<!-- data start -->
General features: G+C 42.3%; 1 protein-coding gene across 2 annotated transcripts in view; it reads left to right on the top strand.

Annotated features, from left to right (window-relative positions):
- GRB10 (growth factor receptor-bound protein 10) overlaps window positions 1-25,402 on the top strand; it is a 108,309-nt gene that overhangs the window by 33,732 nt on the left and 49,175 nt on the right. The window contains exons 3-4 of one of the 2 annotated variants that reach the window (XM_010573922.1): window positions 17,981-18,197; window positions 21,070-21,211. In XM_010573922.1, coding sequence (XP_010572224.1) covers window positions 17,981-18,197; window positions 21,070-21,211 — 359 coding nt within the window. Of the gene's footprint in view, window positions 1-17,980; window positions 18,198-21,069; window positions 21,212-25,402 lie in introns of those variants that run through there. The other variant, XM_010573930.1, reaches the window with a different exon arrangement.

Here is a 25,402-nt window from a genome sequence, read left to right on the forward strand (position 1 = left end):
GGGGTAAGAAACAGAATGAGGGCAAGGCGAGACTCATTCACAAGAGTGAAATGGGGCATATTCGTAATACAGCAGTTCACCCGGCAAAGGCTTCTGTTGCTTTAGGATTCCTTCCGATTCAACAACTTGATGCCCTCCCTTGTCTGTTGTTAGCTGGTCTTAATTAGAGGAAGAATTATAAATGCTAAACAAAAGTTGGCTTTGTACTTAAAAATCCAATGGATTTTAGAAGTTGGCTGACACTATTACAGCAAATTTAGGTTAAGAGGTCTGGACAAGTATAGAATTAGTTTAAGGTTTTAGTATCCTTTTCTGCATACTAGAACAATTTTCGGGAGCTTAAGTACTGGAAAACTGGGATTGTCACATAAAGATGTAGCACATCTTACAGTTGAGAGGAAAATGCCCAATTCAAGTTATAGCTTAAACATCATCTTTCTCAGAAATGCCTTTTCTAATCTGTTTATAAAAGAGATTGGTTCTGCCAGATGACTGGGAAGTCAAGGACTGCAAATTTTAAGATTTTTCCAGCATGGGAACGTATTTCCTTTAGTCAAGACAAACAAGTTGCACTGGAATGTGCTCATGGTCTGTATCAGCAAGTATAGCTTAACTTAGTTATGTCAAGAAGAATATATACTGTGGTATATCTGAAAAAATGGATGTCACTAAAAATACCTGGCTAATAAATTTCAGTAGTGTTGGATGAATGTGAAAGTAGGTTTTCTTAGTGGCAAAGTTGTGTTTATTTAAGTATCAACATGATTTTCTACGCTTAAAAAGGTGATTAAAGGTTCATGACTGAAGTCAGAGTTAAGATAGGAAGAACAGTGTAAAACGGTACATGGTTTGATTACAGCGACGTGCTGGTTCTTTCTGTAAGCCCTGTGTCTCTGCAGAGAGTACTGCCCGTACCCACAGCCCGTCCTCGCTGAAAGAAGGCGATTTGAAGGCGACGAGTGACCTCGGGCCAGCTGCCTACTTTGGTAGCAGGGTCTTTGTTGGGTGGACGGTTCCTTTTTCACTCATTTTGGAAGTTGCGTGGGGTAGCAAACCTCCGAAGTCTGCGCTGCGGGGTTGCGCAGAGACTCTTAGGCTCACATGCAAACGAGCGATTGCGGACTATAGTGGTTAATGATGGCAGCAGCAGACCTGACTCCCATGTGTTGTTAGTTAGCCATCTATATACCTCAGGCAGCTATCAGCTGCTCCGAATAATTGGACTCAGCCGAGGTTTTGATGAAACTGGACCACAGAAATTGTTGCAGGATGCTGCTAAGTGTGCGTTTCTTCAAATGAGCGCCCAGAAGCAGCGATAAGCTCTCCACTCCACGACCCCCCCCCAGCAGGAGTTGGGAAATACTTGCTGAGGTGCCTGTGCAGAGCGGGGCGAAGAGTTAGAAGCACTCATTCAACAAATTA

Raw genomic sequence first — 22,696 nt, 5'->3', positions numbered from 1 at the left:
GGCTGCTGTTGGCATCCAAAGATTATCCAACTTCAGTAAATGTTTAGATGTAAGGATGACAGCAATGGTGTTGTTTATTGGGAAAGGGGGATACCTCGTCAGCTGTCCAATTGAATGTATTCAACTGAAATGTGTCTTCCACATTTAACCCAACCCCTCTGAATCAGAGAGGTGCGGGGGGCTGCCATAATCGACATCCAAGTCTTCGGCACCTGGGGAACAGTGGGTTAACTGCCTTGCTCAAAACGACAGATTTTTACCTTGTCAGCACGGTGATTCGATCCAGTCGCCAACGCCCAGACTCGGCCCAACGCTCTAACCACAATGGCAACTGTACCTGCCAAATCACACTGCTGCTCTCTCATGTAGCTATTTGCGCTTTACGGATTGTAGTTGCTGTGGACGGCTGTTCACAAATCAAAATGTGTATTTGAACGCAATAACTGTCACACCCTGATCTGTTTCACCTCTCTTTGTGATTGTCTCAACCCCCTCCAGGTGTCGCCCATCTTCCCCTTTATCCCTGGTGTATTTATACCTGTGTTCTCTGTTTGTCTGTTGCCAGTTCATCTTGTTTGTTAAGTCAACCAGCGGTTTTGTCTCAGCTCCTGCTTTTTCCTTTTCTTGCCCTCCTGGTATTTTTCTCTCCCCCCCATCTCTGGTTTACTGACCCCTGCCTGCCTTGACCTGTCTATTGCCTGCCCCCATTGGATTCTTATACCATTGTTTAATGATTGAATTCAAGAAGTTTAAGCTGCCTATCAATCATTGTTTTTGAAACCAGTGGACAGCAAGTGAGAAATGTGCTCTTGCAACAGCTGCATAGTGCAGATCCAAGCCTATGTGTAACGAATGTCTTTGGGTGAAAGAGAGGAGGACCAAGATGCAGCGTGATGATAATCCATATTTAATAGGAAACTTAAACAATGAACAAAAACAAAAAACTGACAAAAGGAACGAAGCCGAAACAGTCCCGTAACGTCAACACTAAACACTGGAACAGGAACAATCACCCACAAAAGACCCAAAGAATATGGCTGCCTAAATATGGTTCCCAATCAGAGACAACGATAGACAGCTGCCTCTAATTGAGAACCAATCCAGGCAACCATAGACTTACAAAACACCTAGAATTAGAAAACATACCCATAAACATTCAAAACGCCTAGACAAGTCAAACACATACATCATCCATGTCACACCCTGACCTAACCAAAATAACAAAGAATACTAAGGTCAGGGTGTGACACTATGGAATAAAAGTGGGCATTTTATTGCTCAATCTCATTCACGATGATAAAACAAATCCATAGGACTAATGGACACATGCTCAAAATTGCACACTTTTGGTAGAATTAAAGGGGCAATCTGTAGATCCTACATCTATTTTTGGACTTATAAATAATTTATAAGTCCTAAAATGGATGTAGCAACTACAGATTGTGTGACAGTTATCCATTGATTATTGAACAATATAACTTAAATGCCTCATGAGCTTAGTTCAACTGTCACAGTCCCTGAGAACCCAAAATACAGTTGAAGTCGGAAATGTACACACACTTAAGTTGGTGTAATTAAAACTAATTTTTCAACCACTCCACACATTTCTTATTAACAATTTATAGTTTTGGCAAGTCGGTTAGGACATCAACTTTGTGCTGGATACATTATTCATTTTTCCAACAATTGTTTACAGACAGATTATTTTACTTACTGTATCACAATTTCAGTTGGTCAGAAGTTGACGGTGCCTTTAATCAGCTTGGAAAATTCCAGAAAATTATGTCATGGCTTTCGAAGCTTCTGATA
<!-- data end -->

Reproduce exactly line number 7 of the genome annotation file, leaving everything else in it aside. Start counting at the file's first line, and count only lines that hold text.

GGCTGCTGTTGGCATCCAAAGATTATCCAACTTCAGTAAATGTTTAGATGTAAGGATGACAGCAATGGTGTTGTTTATTGGGAAAGGGGGATACCTCGTCAGCTGTCCAATTGAATGTATTCAACTGAAATGTGTCTTCCACATTTAACCCAACCCCTCTGAATCAGAGAGGTGCGGGGGGCTGCCATAATCGACATCCAAGTCTTCGGCACCTGGGGAACAGTGGGTTAACTGCCTTGCTCAAAACGACAGATTTTTACCTTGTCAGCACGGTGATTCGATCCAGTCGCCAACGCCCAGACTCGGCCCAACGCTCTAACCACAATGGCAACTGTACCTGCCAAATCACACTGCTGCTCTCTCATGTAGCTATTTGCGCTTTACGGATTGTAGTTGCTGTGGACGGCTGTTCACAAATCAAAATGTGTATTTGAACGCAATAACTGTCACACCCTGATCTGTTTCACCTCTCTTTGTGATTGTCTCAACCCCCTCCAGGTGTCGCCCATCTTCCCCTTTATCCCTGGTGTATTTATACCTGTGTTCTCTGTTTGTCTGTTGCCAGTTCATCTTGTTTGTTAAGTCAACCAGCGGTTTTGTCTCAGCTCCTGCTTTTTCCTTTTCTTGCCCTCCTGGTATTTTTCTCTCCCCCCCATCTCTGGTTTACTGACCCCTGCCTGCCTTGACCTGTCTATTGCCTGCCCCCATTGGATTCTTATACCATTGTTTAATGATTGAATTCAAGAAGTTTAAGCTGCCTATCAATCATTGTTTTTGAAACCAGTGGACAGCAAGTGAGAAATGTGCTCTTGCAACAGCTGCATAGTGCAGATCCAAGCCTATGTGTAACGAATGTCTTTGGGTGAAAGAGAGGAGGACCAAGATGCAGCGTGATGATAATCCATATTTAATAGGAAACTTAAACAATGAACAAAAACAAAAAACTGACAAAAGGAACGAAGCCGAAACAGTCCCGTAACGTCAACACTAAACACTGGAACAGGAACAATCACCCACAAAAGACCCAAAGAATATGGCTGCCTAAATATGGTTCCCAATCAGAGACAACGATAGACAGCTGCCTCTAATTGAGAACCAATCCAGGCAACCATAGACTTACAAAACACCTAGAATTAGAAAACATACCCATAAACATTCAAAACGCCTAGACAAGTCAAACACATACATCATCCATGTCACACCCTGACCTAACCAAAATAACAAAGAATACTAAGGTCAGGGTGTGACACTATGGAATAAAAGTGGGCATTTTATTGCTCAATCTCATTCACGATGATAAAACAAATCCATAGGACTAATGGACACATGCTCAAAATTGCACACTTTTGGTAGAATTAAAGGGGCAATCTGTAGATCCTACATCTATTTTTGGACTTATAAATAATTTATAAGTCCTAAAATGGATGTAGCAACTACAGATTGTGTGACAGTTATCCATTGATTATTGAACAATATAACTTAAATGCCTCATGAGCTTAGTTCAACTGTCACAGTCCCTGAGAACCCAAAATACAGTTGAAGTCGGAAATGTACACACACTTAAGTTGGTGTAATTAAAACTAATTTTTCAACCACTCCACACATTTCTTATTAACAATTTATAGTTTTGGCAAGTCGGTTAGGACATCAACTTTGTGCTGGATACATTATTCATTTTTCCAACAATTGTTTACAGACAGATTATTTTACTTACTGTATCACAATTTCAGTTGGTCAGAAGTTGACGGTGCCTTTAATCAGCTTGGAAAATTCCAGAAAATTATGTCATGGCTTTCGAAGCTTCTGATA